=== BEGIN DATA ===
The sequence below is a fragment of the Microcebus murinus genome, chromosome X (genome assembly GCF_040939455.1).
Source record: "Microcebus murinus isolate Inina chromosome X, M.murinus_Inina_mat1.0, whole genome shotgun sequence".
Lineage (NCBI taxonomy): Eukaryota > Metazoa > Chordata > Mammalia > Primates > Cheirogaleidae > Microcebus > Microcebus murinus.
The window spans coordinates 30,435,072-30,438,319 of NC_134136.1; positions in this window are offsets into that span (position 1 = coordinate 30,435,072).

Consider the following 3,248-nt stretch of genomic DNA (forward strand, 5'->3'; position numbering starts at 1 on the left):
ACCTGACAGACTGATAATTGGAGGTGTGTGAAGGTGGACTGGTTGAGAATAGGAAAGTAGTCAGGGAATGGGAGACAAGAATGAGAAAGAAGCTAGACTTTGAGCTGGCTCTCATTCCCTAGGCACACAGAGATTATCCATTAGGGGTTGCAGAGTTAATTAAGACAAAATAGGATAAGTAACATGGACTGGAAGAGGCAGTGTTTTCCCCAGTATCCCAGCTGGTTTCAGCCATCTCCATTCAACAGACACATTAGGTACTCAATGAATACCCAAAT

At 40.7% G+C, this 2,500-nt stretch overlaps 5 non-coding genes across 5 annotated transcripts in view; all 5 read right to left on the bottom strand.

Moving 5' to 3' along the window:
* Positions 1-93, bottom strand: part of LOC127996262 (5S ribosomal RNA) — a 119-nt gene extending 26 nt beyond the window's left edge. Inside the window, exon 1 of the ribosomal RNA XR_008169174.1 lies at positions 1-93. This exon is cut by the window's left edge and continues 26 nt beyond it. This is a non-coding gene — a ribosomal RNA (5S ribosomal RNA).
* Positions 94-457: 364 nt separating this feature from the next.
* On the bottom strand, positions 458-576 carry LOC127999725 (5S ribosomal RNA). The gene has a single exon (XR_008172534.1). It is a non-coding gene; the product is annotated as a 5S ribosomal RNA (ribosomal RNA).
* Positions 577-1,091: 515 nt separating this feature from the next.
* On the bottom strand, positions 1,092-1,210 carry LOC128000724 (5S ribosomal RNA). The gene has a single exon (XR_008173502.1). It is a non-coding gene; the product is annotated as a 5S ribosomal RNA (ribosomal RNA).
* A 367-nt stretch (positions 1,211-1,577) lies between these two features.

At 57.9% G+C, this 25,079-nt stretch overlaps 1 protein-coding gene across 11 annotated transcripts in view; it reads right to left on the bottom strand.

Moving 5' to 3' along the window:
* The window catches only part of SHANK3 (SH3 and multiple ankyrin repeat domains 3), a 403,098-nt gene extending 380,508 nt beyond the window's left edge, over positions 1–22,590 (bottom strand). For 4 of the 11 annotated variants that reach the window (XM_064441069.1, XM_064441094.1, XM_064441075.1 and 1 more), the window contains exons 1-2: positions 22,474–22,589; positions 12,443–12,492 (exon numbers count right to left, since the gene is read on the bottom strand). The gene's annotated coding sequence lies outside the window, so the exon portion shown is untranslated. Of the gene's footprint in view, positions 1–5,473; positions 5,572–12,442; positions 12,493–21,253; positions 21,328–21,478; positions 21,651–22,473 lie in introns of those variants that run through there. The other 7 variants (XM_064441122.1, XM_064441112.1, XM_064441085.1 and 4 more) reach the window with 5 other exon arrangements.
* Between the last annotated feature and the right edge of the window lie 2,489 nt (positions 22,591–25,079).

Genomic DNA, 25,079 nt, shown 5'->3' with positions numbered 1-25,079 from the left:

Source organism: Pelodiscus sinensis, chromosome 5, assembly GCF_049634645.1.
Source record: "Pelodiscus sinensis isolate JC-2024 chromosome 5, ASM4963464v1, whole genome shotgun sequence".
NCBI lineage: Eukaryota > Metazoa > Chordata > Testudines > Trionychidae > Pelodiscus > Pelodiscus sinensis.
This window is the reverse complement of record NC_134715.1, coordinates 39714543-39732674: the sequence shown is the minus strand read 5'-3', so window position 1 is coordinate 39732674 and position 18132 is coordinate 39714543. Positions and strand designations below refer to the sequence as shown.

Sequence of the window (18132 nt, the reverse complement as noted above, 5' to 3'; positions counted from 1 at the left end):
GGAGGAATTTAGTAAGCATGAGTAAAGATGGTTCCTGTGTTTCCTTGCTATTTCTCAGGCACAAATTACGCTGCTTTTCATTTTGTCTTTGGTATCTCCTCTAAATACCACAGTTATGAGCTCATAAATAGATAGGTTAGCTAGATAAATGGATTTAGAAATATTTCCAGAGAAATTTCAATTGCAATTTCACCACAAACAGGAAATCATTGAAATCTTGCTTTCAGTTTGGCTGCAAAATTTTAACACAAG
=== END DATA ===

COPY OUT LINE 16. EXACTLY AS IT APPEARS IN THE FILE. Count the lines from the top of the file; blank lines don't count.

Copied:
Moving 5' to 3' along the window: